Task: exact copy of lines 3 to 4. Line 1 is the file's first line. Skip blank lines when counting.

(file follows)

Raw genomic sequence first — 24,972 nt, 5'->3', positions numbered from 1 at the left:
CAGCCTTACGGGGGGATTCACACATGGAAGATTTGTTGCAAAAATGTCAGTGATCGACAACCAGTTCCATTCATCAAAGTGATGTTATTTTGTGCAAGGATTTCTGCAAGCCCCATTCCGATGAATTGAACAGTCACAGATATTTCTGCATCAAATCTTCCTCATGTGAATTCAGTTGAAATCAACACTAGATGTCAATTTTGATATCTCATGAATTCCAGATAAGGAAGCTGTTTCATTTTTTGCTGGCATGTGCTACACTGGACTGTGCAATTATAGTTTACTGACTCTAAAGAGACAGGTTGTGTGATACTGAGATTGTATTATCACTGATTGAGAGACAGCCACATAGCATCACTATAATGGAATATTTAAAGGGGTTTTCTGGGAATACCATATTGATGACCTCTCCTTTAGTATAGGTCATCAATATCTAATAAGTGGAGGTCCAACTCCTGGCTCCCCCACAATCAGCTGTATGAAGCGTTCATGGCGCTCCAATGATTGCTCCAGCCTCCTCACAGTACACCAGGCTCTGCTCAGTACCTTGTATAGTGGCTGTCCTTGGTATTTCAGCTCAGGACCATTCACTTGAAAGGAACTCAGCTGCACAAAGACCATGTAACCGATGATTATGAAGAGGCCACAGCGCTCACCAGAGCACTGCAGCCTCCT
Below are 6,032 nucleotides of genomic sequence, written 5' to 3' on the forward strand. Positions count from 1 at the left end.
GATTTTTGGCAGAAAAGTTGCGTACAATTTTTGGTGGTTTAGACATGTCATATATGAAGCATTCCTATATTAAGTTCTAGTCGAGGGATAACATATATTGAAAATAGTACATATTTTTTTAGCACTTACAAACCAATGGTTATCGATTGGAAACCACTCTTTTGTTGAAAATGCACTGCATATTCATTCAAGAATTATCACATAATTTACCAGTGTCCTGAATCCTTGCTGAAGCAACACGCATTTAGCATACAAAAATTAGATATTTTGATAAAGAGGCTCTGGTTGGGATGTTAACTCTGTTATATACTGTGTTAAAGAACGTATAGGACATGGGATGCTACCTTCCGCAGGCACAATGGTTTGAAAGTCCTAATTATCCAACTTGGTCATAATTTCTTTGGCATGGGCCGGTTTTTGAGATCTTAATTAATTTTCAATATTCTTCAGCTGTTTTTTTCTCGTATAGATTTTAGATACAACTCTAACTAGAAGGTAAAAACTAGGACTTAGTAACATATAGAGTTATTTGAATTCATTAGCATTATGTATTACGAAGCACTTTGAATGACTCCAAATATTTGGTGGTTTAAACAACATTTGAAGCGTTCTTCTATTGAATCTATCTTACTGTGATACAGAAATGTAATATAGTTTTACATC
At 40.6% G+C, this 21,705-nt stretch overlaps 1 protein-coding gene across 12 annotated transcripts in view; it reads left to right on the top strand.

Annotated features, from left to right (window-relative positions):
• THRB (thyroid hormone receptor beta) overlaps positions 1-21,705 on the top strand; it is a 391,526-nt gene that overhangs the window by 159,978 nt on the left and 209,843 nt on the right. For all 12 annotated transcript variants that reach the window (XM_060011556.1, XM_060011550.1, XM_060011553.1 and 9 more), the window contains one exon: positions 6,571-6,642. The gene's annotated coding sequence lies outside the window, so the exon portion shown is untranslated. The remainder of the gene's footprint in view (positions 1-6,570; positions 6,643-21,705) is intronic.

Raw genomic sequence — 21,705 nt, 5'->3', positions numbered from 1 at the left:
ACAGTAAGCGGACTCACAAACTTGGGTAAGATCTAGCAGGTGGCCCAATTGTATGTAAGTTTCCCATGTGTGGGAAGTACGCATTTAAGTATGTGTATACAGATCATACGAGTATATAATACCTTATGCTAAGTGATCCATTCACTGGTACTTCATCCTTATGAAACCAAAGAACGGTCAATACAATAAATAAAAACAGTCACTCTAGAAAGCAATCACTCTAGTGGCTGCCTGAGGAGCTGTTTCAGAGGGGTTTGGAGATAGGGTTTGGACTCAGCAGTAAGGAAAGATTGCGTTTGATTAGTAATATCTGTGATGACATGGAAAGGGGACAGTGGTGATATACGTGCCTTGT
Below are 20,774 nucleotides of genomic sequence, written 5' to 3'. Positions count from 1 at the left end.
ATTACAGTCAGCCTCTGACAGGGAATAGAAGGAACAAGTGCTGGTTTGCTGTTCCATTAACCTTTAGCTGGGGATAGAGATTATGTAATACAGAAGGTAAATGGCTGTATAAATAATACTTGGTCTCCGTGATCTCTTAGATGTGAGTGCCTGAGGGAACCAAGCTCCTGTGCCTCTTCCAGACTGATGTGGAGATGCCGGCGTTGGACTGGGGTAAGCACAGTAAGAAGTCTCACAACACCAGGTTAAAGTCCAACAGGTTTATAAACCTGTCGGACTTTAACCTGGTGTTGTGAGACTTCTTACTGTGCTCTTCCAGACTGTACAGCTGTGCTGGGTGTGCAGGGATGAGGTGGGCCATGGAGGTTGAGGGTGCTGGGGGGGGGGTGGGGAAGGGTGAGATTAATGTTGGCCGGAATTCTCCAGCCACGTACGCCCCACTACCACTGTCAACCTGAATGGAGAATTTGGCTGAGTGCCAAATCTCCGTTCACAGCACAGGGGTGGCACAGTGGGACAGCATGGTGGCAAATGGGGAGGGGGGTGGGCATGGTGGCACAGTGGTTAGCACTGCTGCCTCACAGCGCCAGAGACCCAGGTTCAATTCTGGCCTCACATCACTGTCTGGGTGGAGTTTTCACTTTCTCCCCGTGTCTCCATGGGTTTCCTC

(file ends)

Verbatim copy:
Below are 6,032 nucleotides of genomic sequence, written 5' to 3' on the forward strand. Positions count from 1 at the left end.
GATTTTTGGCAGAAAAGTTGCGTACAATTTTTGGTGGTTTAGACATGTCATATATGAAGCATTCCTATATTAAGTTCTAGTCGAGGGATAACATATATTGAAAATAGTACATATTTTTTTAGCACTTACAAACCAATGGTTATCGATTGGAAACCACTCTTTTGTTGAAAATGCACTGCATATTCATTCAAGAATTATCACATAATTTACCAGTGTCCTGAATCCTTGCTGAAGCAACACGCATTTAGCATACAAAAATTAGATATTTTGATAAAGAGGCTCTGGTTGGGATGTTAACTCTGTTATATACTGTGTTAAAGAACGTATAGGACATGGGATGCTACCTTCCGCAGGCACAATGGTTTGAAAGTCCTAATTATCCAACTTGGTCATAATTTCTTTGGCATGGGCCGGTTTTTGAGATCTTAATTAATTTTCAATATTCTTCAGCTGTTTTTTTCTCGTATAGATTTTAGATACAACTCTAACTAGAAGGTAAAAACTAGGACTTAGTAACATATAGAGTTATTTGAATTCATTAGCATTATGTATTACGAAGCACTTTGAATGACTCCAAATATTTGGTGGTTTAAACAACATTTGAAGCGTTCTTCTATTGAATCTATCTTACTGTGATACAGAAATGTAATATAGTTTTACATC